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Photo by Ryan Kelley/QNS
Photo by Ryan Kelley/QNS
Julio Arce (left) lands a kick on the padded hands of Bryan Gotthoffer (right).

He first walked into Tiger Schulmann’s Martial Arts gym in Bayside as a chubby 12-year-old kid just hoping to get in shape, but today at age 28, Julio Arce is a winning fighter in the Ultimate Fighting Championship (UFC).

Arce made his UFC featherweight debut on Jan. 20 in Boston against another first-time fighter, Dan Ige, and won the three-round fight by unanimous decision. After working his way up through the amateur ranks, fighting as a professional kickboxer, then going pro in mixed martial arts in the Ring of Combat league, Arce finally got to showcase his talents on the biggest stage.

“It’s just an unreal moment because it’s been a journey just getting there,” Arce said. “It was just constantly staying in shape, staying ready, and just waiting on that moment to happen.”

Yet, this was not Arce’s first opportunity to prove himself to UFC. Nearly six months prior to his official debut, Arce was invited to compete in “Dana White’s Tuesday Night Contender Series” on Aug. 8, 2017, a five-fight series in which the president of the UFC, Dana White, evaluates potential new fighters to join the league.

Arce defeated his opponent in a second-round technical knockout (TKO), but despite the win he was not awarded with a UFC contract.

“Everybody felt he should’ve got the contract, because out of the five fights that night, his was one of the top two finishes,” said Bryan Gotthoffer, the shihan (master) and owner of Tiger Schulmann’s in Bayside. Gotthoffer has been Arce’s trainer since that first day he came into the gym.

After the Contender Series fight, Arce had no idea when he might get a call from the UFC giving him another chance, but he knew it would come eventually. So he stayed ready the best way he knew how, by accepting a kickboxing fight in Madison Square Garden. He won that fight with a second-round TKO as well, and continued building momentum toward his ultimate goal.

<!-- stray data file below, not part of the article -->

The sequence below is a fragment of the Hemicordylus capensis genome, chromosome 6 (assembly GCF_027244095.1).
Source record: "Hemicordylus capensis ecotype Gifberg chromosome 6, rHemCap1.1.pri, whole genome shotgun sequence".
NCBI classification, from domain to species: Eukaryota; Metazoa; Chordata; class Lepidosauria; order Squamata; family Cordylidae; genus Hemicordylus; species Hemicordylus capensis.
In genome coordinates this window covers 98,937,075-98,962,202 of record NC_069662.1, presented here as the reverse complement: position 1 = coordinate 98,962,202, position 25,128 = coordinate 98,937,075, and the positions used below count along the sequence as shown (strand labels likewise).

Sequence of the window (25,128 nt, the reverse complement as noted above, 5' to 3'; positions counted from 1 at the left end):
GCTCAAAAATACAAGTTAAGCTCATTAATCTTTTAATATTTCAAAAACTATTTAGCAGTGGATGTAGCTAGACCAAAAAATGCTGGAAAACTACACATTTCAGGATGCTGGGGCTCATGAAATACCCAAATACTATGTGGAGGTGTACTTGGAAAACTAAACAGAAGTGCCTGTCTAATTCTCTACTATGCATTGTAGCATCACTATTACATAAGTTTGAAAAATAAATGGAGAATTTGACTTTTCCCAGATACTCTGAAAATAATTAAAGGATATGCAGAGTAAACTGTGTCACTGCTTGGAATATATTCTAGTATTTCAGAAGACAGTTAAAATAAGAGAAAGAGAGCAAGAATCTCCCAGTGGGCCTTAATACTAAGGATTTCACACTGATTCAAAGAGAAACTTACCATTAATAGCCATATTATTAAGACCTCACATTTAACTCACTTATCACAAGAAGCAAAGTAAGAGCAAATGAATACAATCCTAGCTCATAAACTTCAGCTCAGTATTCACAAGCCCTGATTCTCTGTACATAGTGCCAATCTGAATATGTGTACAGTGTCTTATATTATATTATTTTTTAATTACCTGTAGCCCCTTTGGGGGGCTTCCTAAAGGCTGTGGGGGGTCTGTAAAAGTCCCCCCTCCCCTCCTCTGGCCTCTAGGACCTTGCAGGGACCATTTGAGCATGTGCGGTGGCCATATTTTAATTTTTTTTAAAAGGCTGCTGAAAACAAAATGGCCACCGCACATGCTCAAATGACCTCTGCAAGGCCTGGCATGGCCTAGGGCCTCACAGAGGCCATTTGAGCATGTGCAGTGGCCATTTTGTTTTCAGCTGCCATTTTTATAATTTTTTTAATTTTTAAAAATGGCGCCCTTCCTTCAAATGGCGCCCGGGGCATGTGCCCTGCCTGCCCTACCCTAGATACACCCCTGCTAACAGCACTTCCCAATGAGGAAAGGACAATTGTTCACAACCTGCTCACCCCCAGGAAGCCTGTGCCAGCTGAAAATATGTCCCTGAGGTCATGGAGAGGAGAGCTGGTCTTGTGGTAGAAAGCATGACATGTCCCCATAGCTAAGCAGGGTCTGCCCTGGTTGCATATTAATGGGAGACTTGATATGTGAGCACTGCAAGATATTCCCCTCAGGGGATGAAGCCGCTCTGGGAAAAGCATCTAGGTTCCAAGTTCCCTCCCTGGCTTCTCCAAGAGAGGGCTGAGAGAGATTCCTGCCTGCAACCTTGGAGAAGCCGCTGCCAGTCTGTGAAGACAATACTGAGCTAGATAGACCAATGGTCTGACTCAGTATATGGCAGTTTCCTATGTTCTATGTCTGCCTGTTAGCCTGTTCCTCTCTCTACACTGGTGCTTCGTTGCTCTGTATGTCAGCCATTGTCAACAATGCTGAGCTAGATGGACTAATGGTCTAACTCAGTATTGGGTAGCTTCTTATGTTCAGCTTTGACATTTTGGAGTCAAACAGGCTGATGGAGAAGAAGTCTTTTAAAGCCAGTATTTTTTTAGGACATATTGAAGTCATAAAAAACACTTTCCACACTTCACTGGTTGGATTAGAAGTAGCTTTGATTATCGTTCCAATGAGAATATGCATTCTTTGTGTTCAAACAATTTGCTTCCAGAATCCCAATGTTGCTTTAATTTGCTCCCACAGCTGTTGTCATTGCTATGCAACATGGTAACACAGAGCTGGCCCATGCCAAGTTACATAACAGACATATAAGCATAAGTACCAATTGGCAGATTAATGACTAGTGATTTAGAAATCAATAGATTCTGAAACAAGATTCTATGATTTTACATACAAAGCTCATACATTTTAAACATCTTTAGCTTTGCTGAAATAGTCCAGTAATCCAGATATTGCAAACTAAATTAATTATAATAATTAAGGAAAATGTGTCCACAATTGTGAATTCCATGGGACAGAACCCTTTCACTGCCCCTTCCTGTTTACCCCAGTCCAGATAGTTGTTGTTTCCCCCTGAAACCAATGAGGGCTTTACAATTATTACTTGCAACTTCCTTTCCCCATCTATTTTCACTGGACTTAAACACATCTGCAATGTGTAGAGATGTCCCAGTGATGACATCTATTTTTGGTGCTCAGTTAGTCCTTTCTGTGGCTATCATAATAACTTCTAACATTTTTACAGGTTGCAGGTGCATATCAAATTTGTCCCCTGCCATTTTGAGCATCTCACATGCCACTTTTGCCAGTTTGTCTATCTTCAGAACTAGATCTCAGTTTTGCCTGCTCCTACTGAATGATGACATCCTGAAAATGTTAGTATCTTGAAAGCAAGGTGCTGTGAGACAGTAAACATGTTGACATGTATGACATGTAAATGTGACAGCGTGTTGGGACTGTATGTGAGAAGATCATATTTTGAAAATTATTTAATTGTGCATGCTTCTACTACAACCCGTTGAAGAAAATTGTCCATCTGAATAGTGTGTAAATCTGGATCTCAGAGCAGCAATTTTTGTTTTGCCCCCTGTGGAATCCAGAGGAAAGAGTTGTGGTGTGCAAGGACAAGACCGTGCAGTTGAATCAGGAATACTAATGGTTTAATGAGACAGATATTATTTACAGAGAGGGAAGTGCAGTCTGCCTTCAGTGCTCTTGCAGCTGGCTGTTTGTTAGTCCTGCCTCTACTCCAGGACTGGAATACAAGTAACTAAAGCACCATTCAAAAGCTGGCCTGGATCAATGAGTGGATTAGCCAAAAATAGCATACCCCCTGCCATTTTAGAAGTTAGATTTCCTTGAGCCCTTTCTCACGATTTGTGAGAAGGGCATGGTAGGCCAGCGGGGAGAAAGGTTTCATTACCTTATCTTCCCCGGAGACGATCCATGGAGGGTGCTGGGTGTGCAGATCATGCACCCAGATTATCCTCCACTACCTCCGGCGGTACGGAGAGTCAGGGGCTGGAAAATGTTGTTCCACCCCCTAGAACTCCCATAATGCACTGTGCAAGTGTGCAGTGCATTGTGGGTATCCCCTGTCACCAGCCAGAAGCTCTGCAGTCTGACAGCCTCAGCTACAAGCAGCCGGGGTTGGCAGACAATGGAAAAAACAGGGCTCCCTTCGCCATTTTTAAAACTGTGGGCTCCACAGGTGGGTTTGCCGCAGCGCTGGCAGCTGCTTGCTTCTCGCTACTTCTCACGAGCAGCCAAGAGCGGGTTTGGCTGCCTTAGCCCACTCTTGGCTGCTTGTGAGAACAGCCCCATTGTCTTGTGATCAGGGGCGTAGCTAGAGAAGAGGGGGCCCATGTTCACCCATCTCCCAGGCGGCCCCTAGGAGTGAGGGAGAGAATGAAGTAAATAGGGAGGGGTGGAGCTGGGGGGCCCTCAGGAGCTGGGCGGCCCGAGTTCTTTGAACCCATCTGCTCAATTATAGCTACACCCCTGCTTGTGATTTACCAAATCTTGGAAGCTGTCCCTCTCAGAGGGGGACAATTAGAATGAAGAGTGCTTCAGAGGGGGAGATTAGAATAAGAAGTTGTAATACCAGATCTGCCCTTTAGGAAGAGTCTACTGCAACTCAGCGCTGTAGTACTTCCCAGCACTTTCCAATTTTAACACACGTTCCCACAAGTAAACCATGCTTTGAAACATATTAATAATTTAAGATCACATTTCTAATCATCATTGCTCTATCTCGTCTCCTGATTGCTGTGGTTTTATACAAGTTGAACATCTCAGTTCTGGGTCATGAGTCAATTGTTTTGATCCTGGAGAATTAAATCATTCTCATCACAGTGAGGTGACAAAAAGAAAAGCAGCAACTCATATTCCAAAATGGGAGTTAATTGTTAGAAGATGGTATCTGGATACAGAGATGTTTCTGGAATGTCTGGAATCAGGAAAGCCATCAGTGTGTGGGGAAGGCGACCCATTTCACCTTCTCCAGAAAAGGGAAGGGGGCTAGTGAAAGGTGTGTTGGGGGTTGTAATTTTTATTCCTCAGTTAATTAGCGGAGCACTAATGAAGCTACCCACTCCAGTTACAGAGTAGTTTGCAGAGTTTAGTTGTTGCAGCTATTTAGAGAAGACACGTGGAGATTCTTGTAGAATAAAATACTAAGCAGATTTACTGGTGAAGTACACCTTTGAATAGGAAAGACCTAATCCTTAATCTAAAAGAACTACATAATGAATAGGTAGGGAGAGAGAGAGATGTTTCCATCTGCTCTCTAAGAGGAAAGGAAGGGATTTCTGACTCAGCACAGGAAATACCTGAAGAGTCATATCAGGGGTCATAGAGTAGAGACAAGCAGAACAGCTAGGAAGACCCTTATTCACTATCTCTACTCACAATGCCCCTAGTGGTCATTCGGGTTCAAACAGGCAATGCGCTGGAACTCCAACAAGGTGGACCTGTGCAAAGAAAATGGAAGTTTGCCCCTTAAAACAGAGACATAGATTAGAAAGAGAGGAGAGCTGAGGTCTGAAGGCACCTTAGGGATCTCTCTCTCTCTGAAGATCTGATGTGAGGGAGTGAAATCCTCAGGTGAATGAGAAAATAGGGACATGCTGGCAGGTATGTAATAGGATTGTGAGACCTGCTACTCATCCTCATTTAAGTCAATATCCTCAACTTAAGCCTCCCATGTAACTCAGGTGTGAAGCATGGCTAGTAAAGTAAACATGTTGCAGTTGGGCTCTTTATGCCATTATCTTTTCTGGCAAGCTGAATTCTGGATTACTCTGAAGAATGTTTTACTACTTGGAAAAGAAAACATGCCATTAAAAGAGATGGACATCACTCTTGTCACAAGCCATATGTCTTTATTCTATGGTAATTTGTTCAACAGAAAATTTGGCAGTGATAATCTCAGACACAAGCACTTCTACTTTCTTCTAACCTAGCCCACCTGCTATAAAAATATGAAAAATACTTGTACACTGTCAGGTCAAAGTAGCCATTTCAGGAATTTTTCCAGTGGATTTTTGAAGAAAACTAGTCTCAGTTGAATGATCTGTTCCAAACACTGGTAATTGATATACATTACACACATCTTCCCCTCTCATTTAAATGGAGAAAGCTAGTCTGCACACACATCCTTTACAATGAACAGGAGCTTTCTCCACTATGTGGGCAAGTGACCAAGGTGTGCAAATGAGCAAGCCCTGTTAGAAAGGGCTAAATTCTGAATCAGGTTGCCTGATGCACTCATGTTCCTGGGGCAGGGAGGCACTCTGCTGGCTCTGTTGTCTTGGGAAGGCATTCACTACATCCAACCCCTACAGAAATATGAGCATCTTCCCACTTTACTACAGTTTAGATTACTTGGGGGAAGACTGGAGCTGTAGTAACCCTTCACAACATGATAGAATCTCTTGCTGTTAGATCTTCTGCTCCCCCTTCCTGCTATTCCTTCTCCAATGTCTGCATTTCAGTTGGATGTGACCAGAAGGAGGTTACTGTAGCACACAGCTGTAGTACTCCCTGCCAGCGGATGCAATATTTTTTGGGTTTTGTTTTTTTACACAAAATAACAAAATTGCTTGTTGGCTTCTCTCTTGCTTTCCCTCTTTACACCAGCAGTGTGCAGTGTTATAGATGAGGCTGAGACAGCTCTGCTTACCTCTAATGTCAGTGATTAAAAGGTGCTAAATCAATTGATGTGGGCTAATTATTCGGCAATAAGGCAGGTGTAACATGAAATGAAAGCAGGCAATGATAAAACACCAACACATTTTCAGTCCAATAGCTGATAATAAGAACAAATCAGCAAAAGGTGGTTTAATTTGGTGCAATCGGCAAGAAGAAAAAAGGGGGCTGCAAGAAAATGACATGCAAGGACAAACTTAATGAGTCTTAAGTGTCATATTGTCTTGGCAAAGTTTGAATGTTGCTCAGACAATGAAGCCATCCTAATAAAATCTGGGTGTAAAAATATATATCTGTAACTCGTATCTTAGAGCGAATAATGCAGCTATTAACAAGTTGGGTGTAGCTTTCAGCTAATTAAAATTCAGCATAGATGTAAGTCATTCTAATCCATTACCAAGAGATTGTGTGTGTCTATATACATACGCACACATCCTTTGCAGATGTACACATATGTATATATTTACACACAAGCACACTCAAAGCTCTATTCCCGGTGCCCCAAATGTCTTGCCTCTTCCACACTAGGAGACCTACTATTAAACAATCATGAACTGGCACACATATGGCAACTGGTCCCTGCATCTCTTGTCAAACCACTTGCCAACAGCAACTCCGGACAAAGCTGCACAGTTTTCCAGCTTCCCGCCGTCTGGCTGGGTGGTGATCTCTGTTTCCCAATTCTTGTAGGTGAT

When the UFC came calling in January it was a last-minute offer because another fighter got hurt and had to drop out. Arce accepted without hesitation, and when he stepped into the octagon he won in dominating fashion. Arce struck his opponent 72 times and got hit just 35 times. He barely had a mark on him, Gotthoffer said, and after the fight Arce went back into the locker room and helped warm up his teammate who was about to fight.

Since he walked away from the fight so cleanly, Arce was not given a post-fight suspension that is the standard for letting fighters heal before their next bout. That meant he could start communicating with the UFC promoters right away, and he is eyeing an April 7 fight in the Barclays Center. If he gets it, Arce said, it would be another amazing achievement to notch his first UFC fight in his home city.

“He’s like a son to me, more than just a student or an employee or anything like that,” Gotthoffer said. “I’m just super proud, and if you see the way his students, who are also his fans, feel about him, it’s unbelievable the respect and the love they have for him.”

Arce said that his goal is now to make it all the way to the top and win a championship belt in the UFC, but for now he is still in shock about the outpouring of support he has received, especially from his family’s native country of Colombia.

“An immense amount of support just came out of nowhere,” he said. “I’m the only Colombian in the UFC, so to them over there it ignites something for them, and everyone comes together and is so proud about it.”


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